John Nichols, The Nation: Much of the job creation that is likely to result from the plan Obama outlined Saturday will be in the construction sector, which has been especially hard hit by the slump in new home construction and the stalling out development initiatives in many parts of the U.S. The latest federal jobs report puts the number of unemployed construction workers above the 1.2 million mark, for a 12.7 percent unemployment rate in the industry.
The president-elect will still have to come up with plans for other sectors of the economy — including an industrial plan and a new approach to trade policy — if he is serious about stimulating the sort of job growth that is needed.
But Obama’s focus on construction is smart, and useful.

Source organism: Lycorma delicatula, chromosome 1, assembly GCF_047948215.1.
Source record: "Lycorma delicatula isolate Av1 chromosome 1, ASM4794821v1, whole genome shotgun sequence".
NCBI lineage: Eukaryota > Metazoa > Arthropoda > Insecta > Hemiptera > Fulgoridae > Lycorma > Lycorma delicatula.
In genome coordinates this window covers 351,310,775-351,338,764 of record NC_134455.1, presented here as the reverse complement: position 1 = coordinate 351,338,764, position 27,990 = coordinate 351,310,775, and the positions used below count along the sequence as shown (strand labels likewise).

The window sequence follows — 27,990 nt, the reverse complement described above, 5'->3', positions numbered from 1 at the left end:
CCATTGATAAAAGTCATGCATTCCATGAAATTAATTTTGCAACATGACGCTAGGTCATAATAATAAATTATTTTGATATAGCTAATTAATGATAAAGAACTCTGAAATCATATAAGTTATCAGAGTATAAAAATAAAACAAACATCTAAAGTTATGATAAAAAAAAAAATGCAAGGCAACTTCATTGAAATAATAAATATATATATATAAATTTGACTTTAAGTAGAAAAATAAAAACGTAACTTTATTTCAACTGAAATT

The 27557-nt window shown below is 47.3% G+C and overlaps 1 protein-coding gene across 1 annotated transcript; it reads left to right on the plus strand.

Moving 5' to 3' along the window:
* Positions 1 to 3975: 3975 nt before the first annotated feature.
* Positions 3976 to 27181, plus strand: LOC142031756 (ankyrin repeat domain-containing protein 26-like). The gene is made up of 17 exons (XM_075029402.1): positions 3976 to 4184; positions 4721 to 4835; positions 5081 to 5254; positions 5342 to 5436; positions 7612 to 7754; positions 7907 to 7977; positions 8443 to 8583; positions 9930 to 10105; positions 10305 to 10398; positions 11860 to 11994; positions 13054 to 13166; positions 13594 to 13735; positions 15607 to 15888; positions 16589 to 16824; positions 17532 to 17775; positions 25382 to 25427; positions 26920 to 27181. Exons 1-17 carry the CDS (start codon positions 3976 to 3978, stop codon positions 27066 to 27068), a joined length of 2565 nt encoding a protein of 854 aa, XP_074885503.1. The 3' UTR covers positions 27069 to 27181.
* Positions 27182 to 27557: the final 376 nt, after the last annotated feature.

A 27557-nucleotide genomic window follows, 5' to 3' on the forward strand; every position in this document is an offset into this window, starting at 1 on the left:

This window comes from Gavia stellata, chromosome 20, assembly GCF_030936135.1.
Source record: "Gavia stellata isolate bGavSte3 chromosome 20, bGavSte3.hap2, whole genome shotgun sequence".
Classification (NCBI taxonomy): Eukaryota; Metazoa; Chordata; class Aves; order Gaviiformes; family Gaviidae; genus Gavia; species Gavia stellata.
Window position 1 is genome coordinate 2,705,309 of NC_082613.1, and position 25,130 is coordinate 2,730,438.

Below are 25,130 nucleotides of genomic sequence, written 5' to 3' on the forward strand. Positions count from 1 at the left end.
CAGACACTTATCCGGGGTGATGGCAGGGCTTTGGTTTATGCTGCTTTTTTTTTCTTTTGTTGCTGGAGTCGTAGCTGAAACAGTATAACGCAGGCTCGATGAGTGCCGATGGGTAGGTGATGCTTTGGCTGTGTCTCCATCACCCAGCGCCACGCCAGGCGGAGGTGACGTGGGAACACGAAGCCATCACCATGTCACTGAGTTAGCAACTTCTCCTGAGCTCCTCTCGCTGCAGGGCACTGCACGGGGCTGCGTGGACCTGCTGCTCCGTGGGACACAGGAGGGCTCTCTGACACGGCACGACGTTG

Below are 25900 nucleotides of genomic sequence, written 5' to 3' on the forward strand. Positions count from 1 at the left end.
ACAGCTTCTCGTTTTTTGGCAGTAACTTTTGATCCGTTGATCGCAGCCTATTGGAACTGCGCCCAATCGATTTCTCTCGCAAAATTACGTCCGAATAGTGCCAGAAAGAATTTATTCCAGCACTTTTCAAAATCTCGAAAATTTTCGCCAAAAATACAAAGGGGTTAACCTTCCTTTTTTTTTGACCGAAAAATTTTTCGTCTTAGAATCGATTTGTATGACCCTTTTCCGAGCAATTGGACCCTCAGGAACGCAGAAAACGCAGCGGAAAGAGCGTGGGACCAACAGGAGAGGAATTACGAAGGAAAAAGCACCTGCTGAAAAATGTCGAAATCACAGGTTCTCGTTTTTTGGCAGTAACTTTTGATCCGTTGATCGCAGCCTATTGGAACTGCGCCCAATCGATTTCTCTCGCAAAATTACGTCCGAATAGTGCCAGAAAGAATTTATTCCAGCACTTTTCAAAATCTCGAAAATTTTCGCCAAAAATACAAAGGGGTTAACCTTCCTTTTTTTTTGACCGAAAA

Construction work is less likely to be outsourced and more likely to pay union-scale wages. Money paid to construction firms and workers tends to circulate rapidly in local economies.
And if Obama gets his way, there will be a lot of construction going on: He’s proposing “the single largest new investment in our national infrastructure since the creation of the federal highway system in the 1950s,” as part of a push to create 2.5 million jobs in relatively short order. (Price tag: Start around $400 billion and move upward.)
Most of the jobs that are likely to be created will be in traditional construction work — restoring bridges, roads, schools and public buildings — while a lot of the rest will employ workers from the construction trades in projects to retrofit government buildings and schools to make them more energy efficient and wiring schools, hospitals and other facilities so that access to the internet can be dramatically expanded.
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